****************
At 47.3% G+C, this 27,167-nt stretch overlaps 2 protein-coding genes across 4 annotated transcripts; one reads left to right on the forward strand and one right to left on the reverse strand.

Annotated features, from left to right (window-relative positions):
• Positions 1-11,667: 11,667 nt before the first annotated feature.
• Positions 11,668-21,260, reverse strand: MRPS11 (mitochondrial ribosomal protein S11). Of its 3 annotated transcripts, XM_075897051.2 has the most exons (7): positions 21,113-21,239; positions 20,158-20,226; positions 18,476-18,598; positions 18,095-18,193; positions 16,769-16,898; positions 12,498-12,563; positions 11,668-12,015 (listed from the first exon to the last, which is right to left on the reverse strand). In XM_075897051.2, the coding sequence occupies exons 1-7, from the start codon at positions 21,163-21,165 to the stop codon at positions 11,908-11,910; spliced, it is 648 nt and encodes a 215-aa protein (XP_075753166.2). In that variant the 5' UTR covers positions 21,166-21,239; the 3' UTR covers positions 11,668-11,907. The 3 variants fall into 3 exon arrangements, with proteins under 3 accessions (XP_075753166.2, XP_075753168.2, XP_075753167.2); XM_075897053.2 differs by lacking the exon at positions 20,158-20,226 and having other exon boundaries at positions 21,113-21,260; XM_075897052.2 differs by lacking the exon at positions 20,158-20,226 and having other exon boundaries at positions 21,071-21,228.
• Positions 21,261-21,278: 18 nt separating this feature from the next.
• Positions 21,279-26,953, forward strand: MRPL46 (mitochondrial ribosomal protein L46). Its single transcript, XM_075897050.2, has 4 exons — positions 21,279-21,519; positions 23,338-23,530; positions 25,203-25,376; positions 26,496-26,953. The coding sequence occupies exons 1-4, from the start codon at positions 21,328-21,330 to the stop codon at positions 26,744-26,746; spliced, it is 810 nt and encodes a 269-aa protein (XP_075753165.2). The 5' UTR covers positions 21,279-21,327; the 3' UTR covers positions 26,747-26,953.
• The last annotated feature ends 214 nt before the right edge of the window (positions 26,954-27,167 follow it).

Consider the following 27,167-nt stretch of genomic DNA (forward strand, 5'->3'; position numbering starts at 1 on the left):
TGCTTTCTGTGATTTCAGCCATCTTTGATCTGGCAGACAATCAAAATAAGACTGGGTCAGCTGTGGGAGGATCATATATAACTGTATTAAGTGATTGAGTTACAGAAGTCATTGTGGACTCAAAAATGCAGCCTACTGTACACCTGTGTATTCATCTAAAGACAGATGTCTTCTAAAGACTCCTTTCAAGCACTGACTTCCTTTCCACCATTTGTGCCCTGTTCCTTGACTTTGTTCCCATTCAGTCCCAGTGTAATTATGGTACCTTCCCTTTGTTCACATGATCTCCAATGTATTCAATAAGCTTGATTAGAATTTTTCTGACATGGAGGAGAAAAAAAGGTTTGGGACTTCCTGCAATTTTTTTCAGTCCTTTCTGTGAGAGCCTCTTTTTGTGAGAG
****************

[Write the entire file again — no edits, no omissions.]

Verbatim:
At 47.3% G+C, this 27,167-nt stretch overlaps 2 protein-coding genes across 4 annotated transcripts; one reads left to right on the forward strand and one right to left on the reverse strand.

Annotated features, from left to right (window-relative positions):
• Positions 1-11,667: 11,667 nt before the first annotated feature.
• Positions 11,668-21,260, reverse strand: MRPS11 (mitochondrial ribosomal protein S11). Of its 3 annotated transcripts, XM_075897051.2 has the most exons (7): positions 21,113-21,239; positions 20,158-20,226; positions 18,476-18,598; positions 18,095-18,193; positions 16,769-16,898; positions 12,498-12,563; positions 11,668-12,015 (listed from the first exon to the last, which is right to left on the reverse strand). In XM_075897051.2, the coding sequence occupies exons 1-7, from the start codon at positions 21,163-21,165 to the stop codon at positions 11,908-11,910; spliced, it is 648 nt and encodes a 215-aa protein (XP_075753166.2). In that variant the 5' UTR covers positions 21,166-21,239; the 3' UTR covers positions 11,668-11,907. The 3 variants fall into 3 exon arrangements, with proteins under 3 accessions (XP_075753166.2, XP_075753168.2, XP_075753167.2); XM_075897053.2 differs by lacking the exon at positions 20,158-20,226 and having other exon boundaries at positions 21,113-21,260; XM_075897052.2 differs by lacking the exon at positions 20,158-20,226 and having other exon boundaries at positions 21,071-21,228.
• Positions 21,261-21,278: 18 nt separating this feature from the next.
• Positions 21,279-26,953, forward strand: MRPL46 (mitochondrial ribosomal protein L46). Its single transcript, XM_075897050.2, has 4 exons — positions 21,279-21,519; positions 23,338-23,530; positions 25,203-25,376; positions 26,496-26,953. The coding sequence occupies exons 1-4, from the start codon at positions 21,328-21,330 to the stop codon at positions 26,744-26,746; spliced, it is 810 nt and encodes a 269-aa protein (XP_075753165.2). The 5' UTR covers positions 21,279-21,327; the 3' UTR covers positions 26,747-26,953.
• The last annotated feature ends 214 nt before the right edge of the window (positions 26,954-27,167 follow it).

Consider the following 27,167-nt stretch of genomic DNA (forward strand, 5'->3'; position numbering starts at 1 on the left):
TGCTTTCTGTGATTTCAGCCATCTTTGATCTGGCAGACAATCAAAATAAGACTGGGTCAGCTGTGGGAGGATCATATATAACTGTATTAAGTGATTGAGTTACAGAAGTCATTGTGGACTCAAAAATGCAGCCTACTGTACACCTGTGTATTCATCTAAAGACAGATGTCTTCTAAAGACTCCTTTCAAGCACTGACTTCCTTTCCACCATTTGTGCCCTGTTCCTTGACTTTGTTCCCATTCAGTCCCAGTGTAATTATGGTACCTTCCCTTTGTTCACATGATCTCCAATGTATTCAATAAGCTTGATTAGAATTTTTCTGACATGGAGGAGAAAAAAAGGTTTGGGACTTCCTGCAATTTTTTTCAGTCCTTTCTGTGAGAGCCTCTTTTTGTGAGAG